“Winter Flies”, which was selected Czech’s official submission to the Best Foreign Language Film at the 91th Academy Awards in last year and recently happened to be shown at the Jeonju International Film Festival in this month, is a modest but undeniably charming mix of road movie and coming-of-age comedy drama. While I already heard some good words before watching it yesterday, the movie turned out to be more likable and enjoyable than I thought, and I felt considerably refreshed when the light was turned on in the screening room after the movie was over.
During the opening scene, we see how two adolescent male heroes of the movie happen to hit the road together on one cold winter day. When he is doing a shooting game alone at a remote spot near a road while wearing a military outfit for camouflage, Heduš (Jan František Uher), a chubby awkward boy who dreams of joining the French Foreign Legion someday, comes across his friend Mára (Tomáš Mrvík), who is driving a stolen car along the road. Mainly because he is as eager to get away from their neighborhood as his friend, Heduš gladly joins Mára without hesitation, and that is the beginning of their journey.
As Mára and Heduš drive along roads without getting caught by the police, the movie accordingly gives us a series of small funny moments. We chuckle a bit when they make a fun of some guy with a shaggy dog whom they happen to encounter at one point, but then we are caught off guard by a rather nasty moment of animal cruelty, and we are amused and relieved when that dog comes to accompany Mára and Heduš in the end.
Not long after that happening, Mára and Heduš come across a young woman attempting hitchhike, and they allow her to join them because, well, she looks sexy and pretty and they naturally expect a lot from her as your average horny teenagers. While it is clear to us that she recently left her ex-boyfriend due to his physical abuse, that is the last thing to concern Mára and Heduš for now, and they certainly become more eager to approach to her when they and she subsequently spend the night together in the middle of a forest.
Of course, things do not go that well for our two naughty boys. There is a hilarious moment involved with a sleeping bag they have to share, and then there later comes another moment for good laughs when she tries to have a little private time with a man inside a cabin while Mára and Heduš are peeping on them outside the cabin. Although nothing much is revealed about her character, Eliška Křenková brings considerable life and personality to her character at least, and her presence certainly lingers around a subsequent scene where Mára and Heduš take care of their biological urge alone with a certain object belonging to her.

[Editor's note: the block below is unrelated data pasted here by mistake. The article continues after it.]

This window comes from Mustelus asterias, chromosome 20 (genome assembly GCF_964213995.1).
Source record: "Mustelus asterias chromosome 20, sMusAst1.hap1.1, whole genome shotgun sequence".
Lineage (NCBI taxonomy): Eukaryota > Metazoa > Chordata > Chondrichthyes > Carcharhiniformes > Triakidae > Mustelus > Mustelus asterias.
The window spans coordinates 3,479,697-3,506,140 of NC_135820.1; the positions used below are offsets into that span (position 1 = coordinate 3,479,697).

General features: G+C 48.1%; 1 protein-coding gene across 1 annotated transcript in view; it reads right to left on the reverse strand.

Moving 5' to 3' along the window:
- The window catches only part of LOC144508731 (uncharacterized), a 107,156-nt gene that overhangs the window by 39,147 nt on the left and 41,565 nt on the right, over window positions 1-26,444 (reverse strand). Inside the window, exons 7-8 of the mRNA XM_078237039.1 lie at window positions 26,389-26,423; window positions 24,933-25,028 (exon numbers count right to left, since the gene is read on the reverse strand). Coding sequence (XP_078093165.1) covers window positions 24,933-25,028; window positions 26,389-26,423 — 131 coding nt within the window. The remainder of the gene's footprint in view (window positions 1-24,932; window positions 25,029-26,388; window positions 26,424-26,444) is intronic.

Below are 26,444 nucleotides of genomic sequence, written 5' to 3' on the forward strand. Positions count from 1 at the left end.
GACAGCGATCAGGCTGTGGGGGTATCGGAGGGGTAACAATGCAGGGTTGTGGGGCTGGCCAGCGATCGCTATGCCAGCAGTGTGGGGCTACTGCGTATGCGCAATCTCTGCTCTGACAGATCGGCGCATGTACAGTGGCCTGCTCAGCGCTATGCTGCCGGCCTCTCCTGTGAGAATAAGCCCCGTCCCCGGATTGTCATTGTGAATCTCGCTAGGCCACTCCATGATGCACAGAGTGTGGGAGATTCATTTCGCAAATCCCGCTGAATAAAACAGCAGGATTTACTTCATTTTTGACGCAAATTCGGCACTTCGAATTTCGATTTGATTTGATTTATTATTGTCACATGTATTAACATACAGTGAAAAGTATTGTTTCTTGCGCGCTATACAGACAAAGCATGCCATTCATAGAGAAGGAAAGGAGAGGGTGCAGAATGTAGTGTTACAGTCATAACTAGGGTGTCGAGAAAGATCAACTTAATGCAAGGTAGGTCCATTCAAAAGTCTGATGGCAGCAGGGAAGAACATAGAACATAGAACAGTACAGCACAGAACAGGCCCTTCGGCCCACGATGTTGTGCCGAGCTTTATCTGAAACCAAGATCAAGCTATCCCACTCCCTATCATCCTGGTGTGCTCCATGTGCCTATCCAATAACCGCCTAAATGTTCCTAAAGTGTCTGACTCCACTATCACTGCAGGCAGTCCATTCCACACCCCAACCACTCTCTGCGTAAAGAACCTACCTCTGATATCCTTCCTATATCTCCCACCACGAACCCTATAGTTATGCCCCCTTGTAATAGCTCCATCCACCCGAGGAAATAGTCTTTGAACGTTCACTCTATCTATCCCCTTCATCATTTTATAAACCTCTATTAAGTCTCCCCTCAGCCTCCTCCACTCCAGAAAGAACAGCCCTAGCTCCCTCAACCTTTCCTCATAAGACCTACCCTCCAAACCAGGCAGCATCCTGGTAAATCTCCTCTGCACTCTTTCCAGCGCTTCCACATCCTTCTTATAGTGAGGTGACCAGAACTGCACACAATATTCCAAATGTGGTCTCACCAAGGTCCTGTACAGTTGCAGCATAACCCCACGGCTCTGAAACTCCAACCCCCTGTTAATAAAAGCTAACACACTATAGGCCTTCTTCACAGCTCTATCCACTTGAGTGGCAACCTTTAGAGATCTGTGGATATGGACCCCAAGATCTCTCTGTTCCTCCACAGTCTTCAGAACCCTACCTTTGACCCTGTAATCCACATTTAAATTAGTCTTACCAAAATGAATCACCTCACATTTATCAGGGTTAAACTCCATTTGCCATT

These and other several episodes in the film are intercut with a number of scenes showing Mára being held by two police officers in some local town. Although he looks determined not to tell anything, they are ready to goad and cajole him for having him divulge his name and a few other things. As spending time more with him, one of these police officers, who seems to be a jaded woman who has seen it all, shows some compassion to him, but that does not mean that she will always tolerate his brash and impertinent attitude, and she does not even hesitate to use a manipulative tactic for getting what she wants from Mára.
As the screenplay by Petr Pýcha keeps going back and forth between its two different time points, the movie steadily maintains its offbeat mix of melancholy and cheerfulness. The wintry atmosphere of the film is established well on the screen along with the sense of loneliness cinematographer Lukáš Milota, and I particularly like a brief but hauntingly poetic surreal scene showing Mára and Heduš’s car being driven by itself along the road. The score by Simon Holy, Monika Midriaková, and Pawel Szamburski lightens up the mood whenever our two naughty boys get themselves into another happening, and one of its most prominent moment comes from when Heduš shows more resourcefulness than expected later in the story.
As the center of the movie, Tomáš Mrvík and Jan František Uher, young non-professional actors who never acted before being cast for the movie, effectively complement each other with their characters’ different appearances and personalities. While Mrvík is especially terrific during a key dramatic scene showing his character’s aching vulnerability, Uher is equally convincing in his part, and their effortless interaction on the screen is always amusing and engaging to watch. Besides Křenková, a few other substantial performers in the film also hold their own small place well around Mrvík and Uher, and Lenka Vlasáková is wonderful as her police officer character tries to maintain her tactful no-nonsense attitude despite her increasing impatience with Mára.
“Winter Flies” is the third feature film of director Olmo Omerzu, who previously made “A Night Too Young” (2012) and “Family Film” (2015). I have not watched these two films of his yet, but, based on what I observed from “Winter Flies”, I can tell you at least that Omerzu is another talented filmmaker to watch, and it will be interesting to see where his growing filmmaking career will go during next several years. In short, this is one of better films I saw during this year, and I think you should check it out as soon possible.